Two weeks or so ago, I found myself on Google, not doubting my decision to run the Hero Rush NY East on Saturday, May 18, but wondering what other 20+ week pregnant women who had run it had thought about it. Interestingly, I didn’t find any blogs, stories, or information on the race at all. Of course, this obstacle course race is relatively new, and there is more discussion on pregnant women running the Spartan Sprint races around the country.
So, in the spirit of a pioneer, let me share with you my experience of the Hero Rush obstacle course race as a pregnant woman.
First of all, my training transitioned from road racing/running to cross country running around the beginning of April. While I probably should have transitioned earlier to running on rough cut grass through fields, I had been running hills for since August of 2012, so I was pretty used to hilly surfaces and the affects it had on one’s breathing and speed. I had continued to run hills even pregnant, so I was ready for the endurance aspect that this race would require.
I also lifted weights. I’ve been lifting since August or September of last year, so I knew a few trips as well as my limitations.
Pregnancy changes how you work out and how you train. Adding in a new life completely dependent on my own for life and breath and sustenance suddenly shifts priorities. I’m still pushing myself. I’m still not letting myself slide and relax too much, but my focus has gone from pushing myself to all limits in both running and lifting to now running and lifting with a focus on breathing, endurance, hydration, etc.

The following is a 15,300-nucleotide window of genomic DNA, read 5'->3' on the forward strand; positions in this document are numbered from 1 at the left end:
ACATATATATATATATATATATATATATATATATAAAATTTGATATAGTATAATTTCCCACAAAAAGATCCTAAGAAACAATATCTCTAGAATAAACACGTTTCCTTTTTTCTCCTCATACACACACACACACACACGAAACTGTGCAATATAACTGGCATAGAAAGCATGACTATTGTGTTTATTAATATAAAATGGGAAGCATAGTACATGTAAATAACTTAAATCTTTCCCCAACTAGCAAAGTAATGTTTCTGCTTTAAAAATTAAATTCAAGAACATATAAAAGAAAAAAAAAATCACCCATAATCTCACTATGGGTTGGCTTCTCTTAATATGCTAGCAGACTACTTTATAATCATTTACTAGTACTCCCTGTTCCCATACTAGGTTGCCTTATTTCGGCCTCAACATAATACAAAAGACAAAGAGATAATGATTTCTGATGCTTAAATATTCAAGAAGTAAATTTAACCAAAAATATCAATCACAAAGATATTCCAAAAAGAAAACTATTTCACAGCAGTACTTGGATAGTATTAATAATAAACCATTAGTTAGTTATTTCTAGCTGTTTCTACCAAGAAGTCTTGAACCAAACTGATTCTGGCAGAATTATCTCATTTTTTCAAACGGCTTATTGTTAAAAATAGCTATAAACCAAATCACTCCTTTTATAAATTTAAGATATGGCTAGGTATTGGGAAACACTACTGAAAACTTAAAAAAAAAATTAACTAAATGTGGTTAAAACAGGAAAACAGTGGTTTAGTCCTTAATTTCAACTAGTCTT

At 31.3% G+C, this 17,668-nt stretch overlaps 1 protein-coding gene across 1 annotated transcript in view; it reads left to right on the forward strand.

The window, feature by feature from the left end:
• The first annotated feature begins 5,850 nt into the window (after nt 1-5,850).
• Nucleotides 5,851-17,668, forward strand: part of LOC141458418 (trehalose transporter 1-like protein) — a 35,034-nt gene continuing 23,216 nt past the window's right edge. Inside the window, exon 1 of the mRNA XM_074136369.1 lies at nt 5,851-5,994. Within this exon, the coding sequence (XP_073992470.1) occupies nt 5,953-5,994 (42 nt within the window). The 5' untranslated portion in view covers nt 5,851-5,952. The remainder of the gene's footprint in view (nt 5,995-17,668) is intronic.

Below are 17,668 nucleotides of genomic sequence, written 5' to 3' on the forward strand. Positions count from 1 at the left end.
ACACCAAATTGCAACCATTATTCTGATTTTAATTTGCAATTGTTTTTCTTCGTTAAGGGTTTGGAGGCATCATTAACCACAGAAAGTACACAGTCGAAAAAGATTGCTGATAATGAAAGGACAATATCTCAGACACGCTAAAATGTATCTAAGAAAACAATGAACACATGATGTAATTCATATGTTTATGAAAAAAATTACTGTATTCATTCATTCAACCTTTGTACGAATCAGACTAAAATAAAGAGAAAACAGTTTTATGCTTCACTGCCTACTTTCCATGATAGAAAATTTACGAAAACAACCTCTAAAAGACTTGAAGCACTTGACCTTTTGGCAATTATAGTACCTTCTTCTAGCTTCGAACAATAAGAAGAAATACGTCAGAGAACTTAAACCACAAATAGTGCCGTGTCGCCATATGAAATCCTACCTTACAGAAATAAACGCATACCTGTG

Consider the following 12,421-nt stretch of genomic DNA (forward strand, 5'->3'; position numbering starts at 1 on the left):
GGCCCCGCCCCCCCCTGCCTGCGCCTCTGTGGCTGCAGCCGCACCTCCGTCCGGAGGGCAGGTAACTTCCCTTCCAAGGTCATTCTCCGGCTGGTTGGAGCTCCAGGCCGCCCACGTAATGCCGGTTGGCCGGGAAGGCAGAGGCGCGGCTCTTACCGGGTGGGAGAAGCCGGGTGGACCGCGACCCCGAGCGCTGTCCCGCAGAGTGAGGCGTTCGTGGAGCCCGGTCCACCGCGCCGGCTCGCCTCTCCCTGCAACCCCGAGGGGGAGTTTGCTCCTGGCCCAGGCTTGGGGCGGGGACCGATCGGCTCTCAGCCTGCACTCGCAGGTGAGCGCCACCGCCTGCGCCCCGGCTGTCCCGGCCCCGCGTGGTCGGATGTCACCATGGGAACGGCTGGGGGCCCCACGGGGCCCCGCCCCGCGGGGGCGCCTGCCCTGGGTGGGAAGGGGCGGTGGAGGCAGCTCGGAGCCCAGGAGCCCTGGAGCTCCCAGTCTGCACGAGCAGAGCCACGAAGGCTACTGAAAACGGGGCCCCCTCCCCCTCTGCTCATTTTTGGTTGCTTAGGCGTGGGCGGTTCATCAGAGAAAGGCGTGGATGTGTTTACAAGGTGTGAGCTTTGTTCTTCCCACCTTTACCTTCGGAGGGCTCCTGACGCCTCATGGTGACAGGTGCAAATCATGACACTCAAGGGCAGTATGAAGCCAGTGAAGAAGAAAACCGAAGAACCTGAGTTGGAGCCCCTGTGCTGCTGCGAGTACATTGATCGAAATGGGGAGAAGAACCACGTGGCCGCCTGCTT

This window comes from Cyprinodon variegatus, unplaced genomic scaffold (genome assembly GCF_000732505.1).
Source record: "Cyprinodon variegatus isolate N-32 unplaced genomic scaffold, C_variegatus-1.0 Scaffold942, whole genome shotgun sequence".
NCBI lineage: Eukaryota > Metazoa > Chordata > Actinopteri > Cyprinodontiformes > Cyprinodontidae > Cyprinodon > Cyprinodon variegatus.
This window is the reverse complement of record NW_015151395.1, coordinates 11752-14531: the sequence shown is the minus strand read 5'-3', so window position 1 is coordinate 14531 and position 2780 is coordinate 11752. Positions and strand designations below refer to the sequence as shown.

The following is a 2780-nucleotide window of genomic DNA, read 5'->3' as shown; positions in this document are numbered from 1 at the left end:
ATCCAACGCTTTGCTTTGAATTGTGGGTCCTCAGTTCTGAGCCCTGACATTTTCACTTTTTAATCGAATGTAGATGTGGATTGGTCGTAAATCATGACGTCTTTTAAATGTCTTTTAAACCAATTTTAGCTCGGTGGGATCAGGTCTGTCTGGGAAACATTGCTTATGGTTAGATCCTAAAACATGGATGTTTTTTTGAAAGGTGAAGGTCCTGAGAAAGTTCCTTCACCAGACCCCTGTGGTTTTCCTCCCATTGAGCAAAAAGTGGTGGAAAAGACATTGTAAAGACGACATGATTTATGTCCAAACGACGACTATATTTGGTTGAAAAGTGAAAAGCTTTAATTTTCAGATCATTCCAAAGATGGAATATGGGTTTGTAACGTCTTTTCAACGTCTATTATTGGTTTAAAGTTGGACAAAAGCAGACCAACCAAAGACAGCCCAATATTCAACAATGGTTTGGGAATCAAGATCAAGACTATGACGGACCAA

[Enter Chenango Fire]
Our local fire department (where I’m the secretary and Adam’s a captain, training officer, chaplain, and board member) has been making some amazing changes. Our chief, Dave, has made some amazing strides to change his lifestyle to be more healthy. In doing so, he has lost 100+ pounds and gone from One of our assistant chiefs, Russ, has also lost 50+ pounds and made some amazing changes to his life. Health is contagious. The guys have developed a workout group and a lifting plan, and they meet 2-3 times a week to lift.
[Enter Hero Rush]
Adam ran the Hero Rush obstacle course race last year, and with all the changes taking place with our fire department, we gathered a group of 12 of us to run this race. The whole course has a firefighter/EMS theme, so the obstacles involve ladders and rope and hose and fire and lots of flowing water. The course this year was 4.74 miles and had 18 obstacles. (Check it out here and sign up to run one—so fun!).
I ran a Tough Mudder last year, so I kind of knew what to expect. (However, I wasn’t 20 weeks pregnant at that time.) There would be a good bit of running with long stops at obstacles as you waited in line, some heavy lifting and maneuvering through/on/over/under obstacles, and the temptation to race hard and finish first. Pregnancy was not going to allow me to push myself the way I wanted.
Adam ran the race at the 9:30 am wave (If you’re unfamiliar with large races, they often release runners in waves in order to avoid bottle necking at obstacles). He ran it competitively and finished 2nd overall with at time of 36:59. After he finished, he was able to tell me which obstacles he was uncomfortable with me doing.